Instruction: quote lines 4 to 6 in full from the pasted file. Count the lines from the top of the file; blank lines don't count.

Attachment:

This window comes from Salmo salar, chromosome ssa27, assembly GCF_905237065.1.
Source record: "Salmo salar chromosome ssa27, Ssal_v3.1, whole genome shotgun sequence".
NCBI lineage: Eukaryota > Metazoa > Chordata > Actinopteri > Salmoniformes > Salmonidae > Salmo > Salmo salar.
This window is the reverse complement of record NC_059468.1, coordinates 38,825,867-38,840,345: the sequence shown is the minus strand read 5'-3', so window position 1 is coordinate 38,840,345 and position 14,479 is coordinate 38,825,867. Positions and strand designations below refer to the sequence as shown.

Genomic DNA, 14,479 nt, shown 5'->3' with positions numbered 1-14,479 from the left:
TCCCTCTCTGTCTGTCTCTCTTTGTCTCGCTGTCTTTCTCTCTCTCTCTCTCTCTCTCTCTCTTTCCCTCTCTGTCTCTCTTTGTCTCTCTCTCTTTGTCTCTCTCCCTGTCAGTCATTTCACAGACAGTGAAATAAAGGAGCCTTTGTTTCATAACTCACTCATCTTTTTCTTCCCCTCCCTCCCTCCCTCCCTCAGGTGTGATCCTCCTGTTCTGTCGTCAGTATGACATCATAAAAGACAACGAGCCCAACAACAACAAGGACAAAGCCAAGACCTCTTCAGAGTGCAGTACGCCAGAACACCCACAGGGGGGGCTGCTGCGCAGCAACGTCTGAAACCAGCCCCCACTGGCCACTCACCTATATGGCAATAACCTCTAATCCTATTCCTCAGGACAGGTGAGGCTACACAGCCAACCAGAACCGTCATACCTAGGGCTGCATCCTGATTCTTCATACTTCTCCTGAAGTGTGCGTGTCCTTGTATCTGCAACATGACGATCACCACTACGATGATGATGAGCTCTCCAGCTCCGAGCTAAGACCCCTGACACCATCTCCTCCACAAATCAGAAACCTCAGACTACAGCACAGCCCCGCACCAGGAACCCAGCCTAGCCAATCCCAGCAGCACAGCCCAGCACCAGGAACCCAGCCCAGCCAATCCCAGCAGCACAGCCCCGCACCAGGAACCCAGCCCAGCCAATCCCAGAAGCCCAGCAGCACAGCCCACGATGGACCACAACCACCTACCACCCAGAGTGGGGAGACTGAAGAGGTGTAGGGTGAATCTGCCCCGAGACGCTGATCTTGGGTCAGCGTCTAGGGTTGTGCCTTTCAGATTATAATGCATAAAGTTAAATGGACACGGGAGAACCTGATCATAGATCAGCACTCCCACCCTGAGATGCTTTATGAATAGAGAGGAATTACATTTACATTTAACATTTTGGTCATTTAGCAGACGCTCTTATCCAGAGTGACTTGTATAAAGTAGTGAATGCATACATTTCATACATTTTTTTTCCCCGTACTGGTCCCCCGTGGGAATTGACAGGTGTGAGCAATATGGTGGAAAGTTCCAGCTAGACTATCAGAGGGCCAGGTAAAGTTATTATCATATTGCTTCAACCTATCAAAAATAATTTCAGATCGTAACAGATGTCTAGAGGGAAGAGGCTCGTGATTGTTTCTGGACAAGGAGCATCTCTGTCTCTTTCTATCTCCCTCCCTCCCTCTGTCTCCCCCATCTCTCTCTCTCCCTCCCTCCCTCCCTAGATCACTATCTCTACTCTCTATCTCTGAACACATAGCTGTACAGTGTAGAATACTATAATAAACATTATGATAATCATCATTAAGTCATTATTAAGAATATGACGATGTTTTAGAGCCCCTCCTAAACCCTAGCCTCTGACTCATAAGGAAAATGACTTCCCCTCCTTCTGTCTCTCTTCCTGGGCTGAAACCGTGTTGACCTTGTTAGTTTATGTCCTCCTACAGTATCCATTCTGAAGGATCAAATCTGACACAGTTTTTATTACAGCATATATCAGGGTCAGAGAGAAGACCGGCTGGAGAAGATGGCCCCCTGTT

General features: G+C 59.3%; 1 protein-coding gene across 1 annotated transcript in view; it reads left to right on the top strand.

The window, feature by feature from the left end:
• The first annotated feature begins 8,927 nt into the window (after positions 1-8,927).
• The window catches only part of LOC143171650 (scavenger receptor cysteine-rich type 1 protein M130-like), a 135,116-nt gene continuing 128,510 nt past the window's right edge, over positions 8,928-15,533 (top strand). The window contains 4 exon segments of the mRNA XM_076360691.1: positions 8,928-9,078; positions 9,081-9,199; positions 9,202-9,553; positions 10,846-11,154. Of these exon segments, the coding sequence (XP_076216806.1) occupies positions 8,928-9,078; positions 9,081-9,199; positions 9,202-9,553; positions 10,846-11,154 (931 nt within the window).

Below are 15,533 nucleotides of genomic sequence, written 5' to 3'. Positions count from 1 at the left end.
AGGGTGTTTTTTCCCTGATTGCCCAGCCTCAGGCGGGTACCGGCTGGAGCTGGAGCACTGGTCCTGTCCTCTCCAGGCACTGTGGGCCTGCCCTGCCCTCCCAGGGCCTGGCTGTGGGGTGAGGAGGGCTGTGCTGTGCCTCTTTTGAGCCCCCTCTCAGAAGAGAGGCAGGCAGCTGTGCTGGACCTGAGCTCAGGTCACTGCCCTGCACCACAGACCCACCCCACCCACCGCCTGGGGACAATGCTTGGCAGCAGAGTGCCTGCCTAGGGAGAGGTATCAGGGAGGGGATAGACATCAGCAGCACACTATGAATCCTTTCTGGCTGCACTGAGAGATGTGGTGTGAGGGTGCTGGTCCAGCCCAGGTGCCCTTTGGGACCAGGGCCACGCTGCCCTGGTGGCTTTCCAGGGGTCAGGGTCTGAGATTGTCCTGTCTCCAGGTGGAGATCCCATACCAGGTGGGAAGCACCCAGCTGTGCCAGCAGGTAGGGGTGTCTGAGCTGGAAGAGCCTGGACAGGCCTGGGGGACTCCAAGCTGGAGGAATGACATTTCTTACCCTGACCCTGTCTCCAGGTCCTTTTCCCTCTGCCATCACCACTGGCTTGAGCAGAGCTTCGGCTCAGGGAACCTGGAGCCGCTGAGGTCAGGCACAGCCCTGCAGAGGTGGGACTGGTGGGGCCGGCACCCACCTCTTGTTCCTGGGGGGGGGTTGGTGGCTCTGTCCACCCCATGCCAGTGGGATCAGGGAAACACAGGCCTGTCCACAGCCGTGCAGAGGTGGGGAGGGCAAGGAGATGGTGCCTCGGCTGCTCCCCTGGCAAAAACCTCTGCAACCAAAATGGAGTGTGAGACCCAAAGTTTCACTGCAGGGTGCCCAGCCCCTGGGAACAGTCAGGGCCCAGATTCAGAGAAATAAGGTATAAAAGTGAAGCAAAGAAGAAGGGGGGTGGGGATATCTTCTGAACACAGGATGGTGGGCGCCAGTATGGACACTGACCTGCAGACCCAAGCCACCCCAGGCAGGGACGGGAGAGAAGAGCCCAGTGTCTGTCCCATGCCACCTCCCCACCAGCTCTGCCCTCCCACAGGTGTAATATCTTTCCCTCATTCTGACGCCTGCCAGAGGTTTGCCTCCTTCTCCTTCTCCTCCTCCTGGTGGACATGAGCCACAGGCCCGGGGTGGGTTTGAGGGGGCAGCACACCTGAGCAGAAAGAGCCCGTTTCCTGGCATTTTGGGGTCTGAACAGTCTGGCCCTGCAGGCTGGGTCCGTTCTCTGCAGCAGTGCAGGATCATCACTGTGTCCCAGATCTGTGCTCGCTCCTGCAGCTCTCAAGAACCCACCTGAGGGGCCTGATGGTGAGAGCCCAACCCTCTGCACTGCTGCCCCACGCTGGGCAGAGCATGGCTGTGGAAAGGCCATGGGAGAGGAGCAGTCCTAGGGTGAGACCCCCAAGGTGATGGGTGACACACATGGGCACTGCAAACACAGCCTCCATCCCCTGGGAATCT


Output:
This window is the reverse complement of record NC_059468.1, coordinates 38,825,867-38,840,345: the sequence shown is the minus strand read 5'-3', so window position 1 is coordinate 38,840,345 and position 14,479 is coordinate 38,825,867. Positions and strand designations below refer to the sequence as shown.

Genomic DNA, 14,479 nt, shown 5'->3' with positions numbered 1-14,479 from the left:
TCCCTCTCTGTCTGTCTCTCTTTGTCTCGCTGTCTTTCTCTCTCTCTCTCTCTCTCTCTCTCTTTCCCTCTCTGTCTCTCTTTGTCTCTCTCTCTTTGTCTCTCTCCCTGTCAGTCATTTCACAGACAGTGAAATAAAGGAGCCTTTGTTTCATAACTCACTCATCTTTTTCTTCCCCTCCCTCCCTCCCTCCCTCAGGTGTGATCCTCCTGTTCTGTCGTCAGTATGACATCATAAAAGACAACGAGCCCAACAACAACAAGGACAAAGCCAAGACCTCTTCAGAGTGCAGTACGCCAGAACACCCACAGGGGGGGCTGCTGCGCAGCAACGTCTGAAACCAGCCCCCACTGGCCACTCACCTATATGGCAATAACCTCTAATCCTATTCCTCAGGACAGGTGAGGCTACACAGCCAACCAGAACCGTCATACCTAGGGCTGCATCCTGATTCTTCATACTTCTCCTGAAGTGTGCGTGTCCTTGTATCTGCAACATGACGATCACCACTACGATGATGATGAGCTCTCCAGCTCCGAGCTAAGACCCCTGACACCATCTCCTCCACAAATCAGAAACCTCAGACTACAGCACAGCCCCGCACCAGGAACCCAGCCTAGCCAATCCCAGCAGCACAGCCCAGCACCAGGAACCCAGCCCAGCCAATCCCAGCAGCACAGCCCCGCACCAGGAACCCAGCCCAGCCAATCCCAGAAGCCCAGCAGCACAGCCCACGATGGACCACAACCACCTACCACCCAGAGTGGGGAGACTGAAGAGGTGTAGGGTGAATCTGCCCCGAGACGCTGATCTTGGGTCAGCGTCTAGGGTTGTGCCTTTCAGATTATAATGCATAAAGTTAAATGGACACGGGAGAACCTGATCATAGATCAGCACTCCCACCCTGAGATGCTTTATGAATAGAGAGGAATTACATTTACATTTAACATTTTGGTCATTTAGCAGACGCTCTTATCCAGAGTGACTTGTATAAAGTAGTGAATGCATACATTTCATACATTTTTTTTCCCCGTACTGGTCCCCCGTGGGAATTGACAGGTGTGAGCAATATGGTGGAAAGTTCCAGCTAGACTATCAGAGGGCCAGGTAAAGTTATTATCATATTGCTTCAACCTATCAAAAATAATTTCAGATCGTAACAGATGTCTAGAGGGAAGAGGCTCGTGATTGTTTCTGGACAAGGAGCATCTCTGTCTCTTTCTATCTCCCTCCCTCCCTCTGTCTCCCCCATCTCTCTCTCTCCCTCCCTCCCTCCCTAGATCACTATCTCTACTCTCTATCTCTGAACACATAGCTGTACAGTGTAGAATACTATAATAAACATTATGATAATCATCATTAAGTCATTATTAAGAATATGACGATGTTTTAGAGCCCCTCCTAAACCCTAGCCTCTGACTCATAAGGAAAATGACTTCCCCTCCTTCTGTCTCTCTTCCTGGGCTGAAACCGTGTTGACCTTGTTAGTTTATGTCCTCCTACAGTATCCATTCTGAAGGATCAAATCTGACACAGTTTTTATTACAGCATATATCAGGGTCAGAGAGAAGACCGGCTGGAGAAGATGGCCCCCTGTT